5 Dirty Little Design Secrets

FrankFontanaDirtySecretsCoverInterior design on a budget? Don’t let your clients stress. Design expert Frank Fontana, a specialist in low-cost, high-style design, shares his techniques room-by-room and project-by-project in his new book Dirty Little Secrets of Design (Stewart, Tabori & Chang; November 2010).

In the book, Fontana analyzes several beautiful homes, dissects the individual design components of each room, and applies his “Look for Less” principle to help readers build their own look on a budget. The book also includes more than 40 DIY projects that are accessible and doable for readers of various skill levels, such as a multipurpose ottoman, a custom display case, unique artwork make from reclaimed items, and more. Plus, he gives advice on how to be a savvy shopper when looking for home decor items or furniture, leaving readers with practical decorating and fabricating techniques.

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Here are five of Fontana’s Dirty Little Secrets of Design:

1. Work with one small space at a time. Advise your clients to create vignettes and groupings of seating furniture that provide additional conversation areas and help break up a room. Don’t just throw a comfy sofa in a room next to a hand-me-down coffee table and call it a day; it will feel empty.

2. There’s no need to fumigate. Try using low-VOC paint (VOCs are Volatile Organic Compounds, and paints low in them are better for the environment and less harsh on your nose.) For a cheaper, homegrown solution, drop a few squirts of vanilla extract into the paint can, and breathe easier. (Note: The fumes are only masked, not eliminated.) It won’t affect the color.

3. Exit courtesy. There is one piece of furniture that Fontana considers essential to an entryway — a chair. People need a place to sit down while they put their shoes on, he says. Other seating, like a bench or a window seat, is preferable, but if you’re dealing with a small space, then a chair is 10 times as good as letting your guests hop around on one foot pulling on their shoes. Another great thing to keep in tan entryway – a shoehorn. If guests have an easy place to tie their shoes before they leave, it will make their memory of your home that much better.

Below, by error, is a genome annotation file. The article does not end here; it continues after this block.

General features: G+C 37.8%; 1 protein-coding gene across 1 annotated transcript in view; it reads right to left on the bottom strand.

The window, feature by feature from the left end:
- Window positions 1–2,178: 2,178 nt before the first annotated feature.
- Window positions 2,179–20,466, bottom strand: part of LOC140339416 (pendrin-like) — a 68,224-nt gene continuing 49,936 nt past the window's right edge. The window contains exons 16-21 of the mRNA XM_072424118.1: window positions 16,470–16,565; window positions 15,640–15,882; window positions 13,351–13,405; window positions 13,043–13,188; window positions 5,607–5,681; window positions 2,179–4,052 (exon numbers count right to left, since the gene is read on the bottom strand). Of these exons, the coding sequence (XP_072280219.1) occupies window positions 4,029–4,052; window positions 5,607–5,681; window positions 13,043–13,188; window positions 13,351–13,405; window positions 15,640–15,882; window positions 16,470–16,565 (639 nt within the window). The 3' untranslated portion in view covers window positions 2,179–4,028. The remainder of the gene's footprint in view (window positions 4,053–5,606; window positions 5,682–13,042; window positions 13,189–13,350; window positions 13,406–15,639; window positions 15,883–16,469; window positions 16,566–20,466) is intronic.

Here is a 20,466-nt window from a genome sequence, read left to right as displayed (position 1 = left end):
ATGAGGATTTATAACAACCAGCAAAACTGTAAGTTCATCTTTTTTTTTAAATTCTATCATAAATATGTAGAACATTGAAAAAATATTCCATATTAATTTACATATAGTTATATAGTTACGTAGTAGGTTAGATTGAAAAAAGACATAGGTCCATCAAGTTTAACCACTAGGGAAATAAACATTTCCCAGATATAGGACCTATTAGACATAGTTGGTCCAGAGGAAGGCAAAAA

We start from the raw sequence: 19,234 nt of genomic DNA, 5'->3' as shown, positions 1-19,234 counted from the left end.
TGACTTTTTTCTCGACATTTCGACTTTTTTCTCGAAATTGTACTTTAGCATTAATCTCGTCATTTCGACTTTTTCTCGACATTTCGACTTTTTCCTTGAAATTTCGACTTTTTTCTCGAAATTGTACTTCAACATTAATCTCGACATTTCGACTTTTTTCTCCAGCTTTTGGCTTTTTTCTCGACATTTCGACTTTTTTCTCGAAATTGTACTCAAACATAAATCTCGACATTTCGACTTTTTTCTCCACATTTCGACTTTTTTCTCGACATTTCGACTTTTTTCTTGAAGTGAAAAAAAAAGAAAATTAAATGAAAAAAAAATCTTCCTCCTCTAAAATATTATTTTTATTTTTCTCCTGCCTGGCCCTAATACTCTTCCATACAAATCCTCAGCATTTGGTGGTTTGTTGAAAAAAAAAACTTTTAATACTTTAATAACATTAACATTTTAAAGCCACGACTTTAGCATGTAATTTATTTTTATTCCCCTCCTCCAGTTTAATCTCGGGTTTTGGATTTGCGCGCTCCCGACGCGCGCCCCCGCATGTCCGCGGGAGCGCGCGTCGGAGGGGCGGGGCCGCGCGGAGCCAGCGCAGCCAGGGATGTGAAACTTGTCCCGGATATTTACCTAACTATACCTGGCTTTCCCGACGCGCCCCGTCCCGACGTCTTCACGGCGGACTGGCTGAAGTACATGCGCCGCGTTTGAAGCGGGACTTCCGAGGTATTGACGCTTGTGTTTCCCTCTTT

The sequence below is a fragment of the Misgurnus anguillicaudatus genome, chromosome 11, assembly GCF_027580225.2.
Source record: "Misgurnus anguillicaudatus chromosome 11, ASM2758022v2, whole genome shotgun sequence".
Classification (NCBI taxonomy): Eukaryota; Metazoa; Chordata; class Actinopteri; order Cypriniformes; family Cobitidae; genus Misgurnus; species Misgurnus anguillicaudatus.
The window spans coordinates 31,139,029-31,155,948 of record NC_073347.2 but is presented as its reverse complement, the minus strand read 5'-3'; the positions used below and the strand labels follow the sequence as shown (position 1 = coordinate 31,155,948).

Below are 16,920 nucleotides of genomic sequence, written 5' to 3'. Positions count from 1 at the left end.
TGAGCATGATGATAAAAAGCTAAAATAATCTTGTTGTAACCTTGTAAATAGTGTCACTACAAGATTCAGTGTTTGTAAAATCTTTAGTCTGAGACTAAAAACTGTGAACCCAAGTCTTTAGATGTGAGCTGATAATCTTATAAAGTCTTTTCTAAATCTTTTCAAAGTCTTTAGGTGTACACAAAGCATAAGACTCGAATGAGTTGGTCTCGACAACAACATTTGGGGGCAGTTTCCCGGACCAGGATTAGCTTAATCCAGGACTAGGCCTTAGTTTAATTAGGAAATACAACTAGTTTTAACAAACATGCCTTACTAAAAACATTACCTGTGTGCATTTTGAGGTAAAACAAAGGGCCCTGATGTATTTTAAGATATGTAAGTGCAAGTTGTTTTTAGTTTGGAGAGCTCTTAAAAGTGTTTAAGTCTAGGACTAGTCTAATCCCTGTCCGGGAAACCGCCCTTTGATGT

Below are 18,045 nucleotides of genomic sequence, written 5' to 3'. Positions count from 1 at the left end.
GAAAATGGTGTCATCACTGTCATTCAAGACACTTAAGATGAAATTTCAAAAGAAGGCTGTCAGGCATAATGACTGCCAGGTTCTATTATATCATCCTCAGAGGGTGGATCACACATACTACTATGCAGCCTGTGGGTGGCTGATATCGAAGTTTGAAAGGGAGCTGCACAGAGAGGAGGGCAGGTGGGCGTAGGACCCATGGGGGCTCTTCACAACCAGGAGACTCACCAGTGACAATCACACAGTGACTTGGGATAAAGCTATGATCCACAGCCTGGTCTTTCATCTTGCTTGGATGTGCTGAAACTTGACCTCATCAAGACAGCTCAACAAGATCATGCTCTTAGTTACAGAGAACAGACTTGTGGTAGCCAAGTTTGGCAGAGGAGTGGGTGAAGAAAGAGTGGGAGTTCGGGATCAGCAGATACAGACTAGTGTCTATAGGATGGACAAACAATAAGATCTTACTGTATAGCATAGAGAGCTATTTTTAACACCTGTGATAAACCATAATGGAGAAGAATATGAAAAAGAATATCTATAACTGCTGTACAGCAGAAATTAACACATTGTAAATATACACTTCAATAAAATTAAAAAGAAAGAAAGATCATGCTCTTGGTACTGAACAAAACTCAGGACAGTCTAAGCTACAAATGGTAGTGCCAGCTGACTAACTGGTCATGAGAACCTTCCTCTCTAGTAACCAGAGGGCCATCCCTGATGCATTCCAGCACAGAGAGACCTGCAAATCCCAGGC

4. Let your work inspire you. The office is one of the best spaces for DIY projects and a personal touch. Think about it: Would you rather work around some anonymous store-bought set of furniture, or with something that was made with your own hands? Imaging having the undeniable evidence of the things you can achieve surrounding you as you work… it’s a great way to throw self-doubt to the curb, Fontana writes.

5. Measure twice. The kitchen, because of cabinetry, makes vertical space more precious than usual. When your clients purchase countertop appliances, advise them to pay attention to all their dimensions — height especially. For tall items like a mixer, home owners will want to be careful and make sure they can stow it deep in the counter, under the cabinets, when it’s not in use. It’s a good rule-of-thumb not to own any appliances that are taller than the height between the counter and the lowest cabinet.

About the author: Frank Fontana is the host and lead designer for one of HGTV’s longest-running, top-rated design shows, Design on a Dime, and is regularly featured on NBC’s Today show. Fornana is a contributing writer for Oprah.com’s “home 4 design” section. He is also a contributing expert to design-related publications and media outlets nationwide. Fontana lives in Chicago.

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This post was contributed exclusively for REALTOR® Magazine.

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Comments
  1. Breaking up conversation spaces is my favorite suggestion in this post! Having variety in seating lets buyers see potential that they may not have the experience to recognize otherwise.

    Great ideas on creating a user friendly entryway!

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